Honda CBR1000RR-R Fireblade: Top 5 Highlights Of The Upcoming Superbike
What makes the upcoming Honda superbike so special? We give you the details
Honda is gearing up to launch the new CBR1000RR-R Fireblade variant soon in India. In fact bookings for both motorcycles have commenced across our country for a token amount of Rs 3 lakh. Before Honda’s latest superbike makes its India debut, let’s look at its top five highlights.
Most Powerful Production Honda Bike
With the competition marching ahead and most even breaching the 200PS mark, the Honda Fireblade was feeling a bit left out. Honda was also facing heat from its fans with engineers under pressure to deliver. They've delivered and how!
Instead of working on the older motor, they went into the HRC department, looked at the specs of its MotoGP machine, and decided that the new bike would share the same ‘over-square’ 81mm bore and 48.5mm stroke as the RC213V MotoGP bike. The end result is that the 1,00cc inline-four motor despite meeting BS6 emission norms churns out 217.5PS and 113Nm of torque. That’s an increment of 25PS more power than its predecessor!
The Honda CBR1000RR-R Fireblade also features keyless ignition. This wasn’t included just for convenience but to add a centrally located ram air duct which wouldn’t have been possible with a traditional key unit. To reduce reciprocating mass, the boffins have added titanium connecting rods and forged pistons.
Also Read: Upcoming Two-wheeler Launches In August 2020
Apart from more firepower, Honda has also ensured that the handling dynamics of the new CBR1000RR-R Fireblade is much better than the older bike. The aluminium frame is mounted on the engine in six locations and the brand claims it has increased vertical and torsional rigidity by 18 and 9 percent respectively, while horizontal rigidity has decreased by 11 percent.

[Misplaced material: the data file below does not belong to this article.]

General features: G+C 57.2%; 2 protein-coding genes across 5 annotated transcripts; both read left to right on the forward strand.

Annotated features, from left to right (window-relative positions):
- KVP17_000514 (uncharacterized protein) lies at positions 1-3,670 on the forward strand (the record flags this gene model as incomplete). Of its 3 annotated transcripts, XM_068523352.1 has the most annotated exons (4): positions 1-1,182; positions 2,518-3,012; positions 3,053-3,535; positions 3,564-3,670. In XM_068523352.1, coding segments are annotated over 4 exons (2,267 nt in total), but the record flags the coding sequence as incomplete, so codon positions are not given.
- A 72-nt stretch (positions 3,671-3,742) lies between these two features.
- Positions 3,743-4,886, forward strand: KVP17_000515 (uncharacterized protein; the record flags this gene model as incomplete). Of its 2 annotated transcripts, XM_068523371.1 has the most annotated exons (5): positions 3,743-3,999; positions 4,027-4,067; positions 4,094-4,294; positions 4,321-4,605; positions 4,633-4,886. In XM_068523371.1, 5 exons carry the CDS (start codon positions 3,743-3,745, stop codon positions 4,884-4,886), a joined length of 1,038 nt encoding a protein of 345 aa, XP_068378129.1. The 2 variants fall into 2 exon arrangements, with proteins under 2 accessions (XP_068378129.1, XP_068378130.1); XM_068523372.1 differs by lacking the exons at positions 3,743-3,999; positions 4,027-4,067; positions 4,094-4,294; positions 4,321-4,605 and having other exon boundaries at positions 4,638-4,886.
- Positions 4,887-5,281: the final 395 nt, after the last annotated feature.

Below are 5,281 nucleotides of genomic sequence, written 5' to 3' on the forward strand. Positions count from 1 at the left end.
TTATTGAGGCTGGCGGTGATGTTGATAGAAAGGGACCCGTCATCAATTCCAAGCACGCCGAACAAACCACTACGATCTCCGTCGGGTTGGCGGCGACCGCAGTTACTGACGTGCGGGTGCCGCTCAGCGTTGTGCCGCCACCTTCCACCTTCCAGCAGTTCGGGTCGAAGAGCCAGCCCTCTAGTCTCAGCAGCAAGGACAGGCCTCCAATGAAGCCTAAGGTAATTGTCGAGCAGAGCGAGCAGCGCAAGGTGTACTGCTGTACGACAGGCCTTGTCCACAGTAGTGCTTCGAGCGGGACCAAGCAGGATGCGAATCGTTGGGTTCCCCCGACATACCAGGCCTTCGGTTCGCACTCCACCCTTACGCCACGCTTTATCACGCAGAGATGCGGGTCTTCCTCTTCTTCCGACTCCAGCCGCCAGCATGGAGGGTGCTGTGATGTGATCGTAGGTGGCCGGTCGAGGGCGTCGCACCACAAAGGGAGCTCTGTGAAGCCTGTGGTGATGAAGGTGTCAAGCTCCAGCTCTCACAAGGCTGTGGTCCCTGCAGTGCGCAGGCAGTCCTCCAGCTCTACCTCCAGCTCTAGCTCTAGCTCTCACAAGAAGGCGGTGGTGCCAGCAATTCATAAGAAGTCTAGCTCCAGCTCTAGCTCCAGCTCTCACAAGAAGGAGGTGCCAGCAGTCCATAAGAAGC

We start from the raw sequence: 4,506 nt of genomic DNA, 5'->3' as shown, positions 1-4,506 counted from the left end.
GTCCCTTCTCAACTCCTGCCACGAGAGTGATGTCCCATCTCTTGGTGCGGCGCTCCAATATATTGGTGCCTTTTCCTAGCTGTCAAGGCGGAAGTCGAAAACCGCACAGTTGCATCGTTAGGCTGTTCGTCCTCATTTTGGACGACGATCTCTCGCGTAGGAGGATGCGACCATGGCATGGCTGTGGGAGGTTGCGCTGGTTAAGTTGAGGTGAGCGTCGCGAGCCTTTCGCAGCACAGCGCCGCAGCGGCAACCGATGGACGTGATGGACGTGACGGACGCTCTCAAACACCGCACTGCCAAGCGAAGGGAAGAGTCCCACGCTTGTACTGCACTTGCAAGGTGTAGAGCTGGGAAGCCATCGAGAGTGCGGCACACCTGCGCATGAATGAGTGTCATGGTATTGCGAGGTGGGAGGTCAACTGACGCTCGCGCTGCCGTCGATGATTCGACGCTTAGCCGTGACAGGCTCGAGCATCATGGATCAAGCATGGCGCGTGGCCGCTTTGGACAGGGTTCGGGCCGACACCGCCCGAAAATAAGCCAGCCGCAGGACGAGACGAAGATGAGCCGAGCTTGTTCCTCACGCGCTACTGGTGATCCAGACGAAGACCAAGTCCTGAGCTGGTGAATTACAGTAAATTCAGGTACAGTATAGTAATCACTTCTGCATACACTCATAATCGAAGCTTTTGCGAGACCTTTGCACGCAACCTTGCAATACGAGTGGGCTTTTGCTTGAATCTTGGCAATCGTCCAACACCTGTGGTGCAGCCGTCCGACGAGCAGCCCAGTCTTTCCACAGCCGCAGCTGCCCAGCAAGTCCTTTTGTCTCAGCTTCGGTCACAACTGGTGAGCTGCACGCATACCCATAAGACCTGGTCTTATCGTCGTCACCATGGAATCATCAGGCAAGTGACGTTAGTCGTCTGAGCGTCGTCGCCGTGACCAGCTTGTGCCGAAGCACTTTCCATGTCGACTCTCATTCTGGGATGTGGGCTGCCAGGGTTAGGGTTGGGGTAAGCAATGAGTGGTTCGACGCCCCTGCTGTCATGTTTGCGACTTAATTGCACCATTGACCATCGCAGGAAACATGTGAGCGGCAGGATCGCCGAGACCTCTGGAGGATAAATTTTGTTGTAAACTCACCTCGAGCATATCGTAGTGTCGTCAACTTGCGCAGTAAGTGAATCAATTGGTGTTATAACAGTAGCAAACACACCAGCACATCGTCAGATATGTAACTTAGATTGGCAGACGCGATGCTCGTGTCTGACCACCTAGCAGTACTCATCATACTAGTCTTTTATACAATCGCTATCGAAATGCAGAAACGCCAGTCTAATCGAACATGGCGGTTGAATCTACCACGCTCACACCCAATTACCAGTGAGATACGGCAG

Honda has also made sure it is among the lightest superbikes in its class, at just 201kg (kerb). Honda claims the changes made to the frame have improved the dynamics, making it among the best handling bikes in its class. It has also made the riding posture more aggressive for better leverage while cornering hard.
It’s Got Wings!
The CBR1000RR-R Fireblade is the first production Honda motorcycle to get winglets for additional downforce. While Honda is a bit late to the winglets party, it’s the first among its Japanese counterparts when it comes to offering this kit.
The winglet structure comprises three internal ducts. The Japanese brand claims it generates the same amount of downforce as the ones used on Marc Marquez’ 2018 RCV213V MotoGP machine. Apart from downforce, the winglets also improve the high-speed stability of the bike. The winglets are standard on both the variants and aren't exclusive just for the SP variant.
Another aspect where the previous-generation Fireblade felt archaic was the lack of electronic aids. Honda engineers have gone all out with the new CBR1000RR-R which gets a six-axis IMU unit, launch control, wheelie control, three power modes, bi-directional quickshifter, nine-level traction control and cornering ABS (with two modes). All the above can be controlled via a new TFT display that also shows lean angles.
Standard vs SP: What’s Different?
The styling, engine specs, features and frame remain identical on both machines. The only difference between both the variants are the components. Braking hardware on the standard CBR1000RR-R consists of twin 330mm diameter discs clamped by Nissin four-piston radial calipers, while the SP variant features premium Brembo Stylema calipers. Rear brakes on both the variants is a 220mm disc with the Brembo unit used by the RC213V-S.
The standard variant employs fully adjustable Showa 43mm Big Piston Fork (BPF) and Balance Free Rear Cushion Light (BFRC-Light) rear monoshock. The CBR1000RR-R SP variant features fully adjustable second-generation Ohlins semi-active suspension at the front and back. A neat feature of this suspension system is that it allows riders to store three setups that they can switch on the move. Both the variants sport Showa’s new three-level Honda Electronic Steering Damper (HESD) which is controlled by the IMU for better stability.
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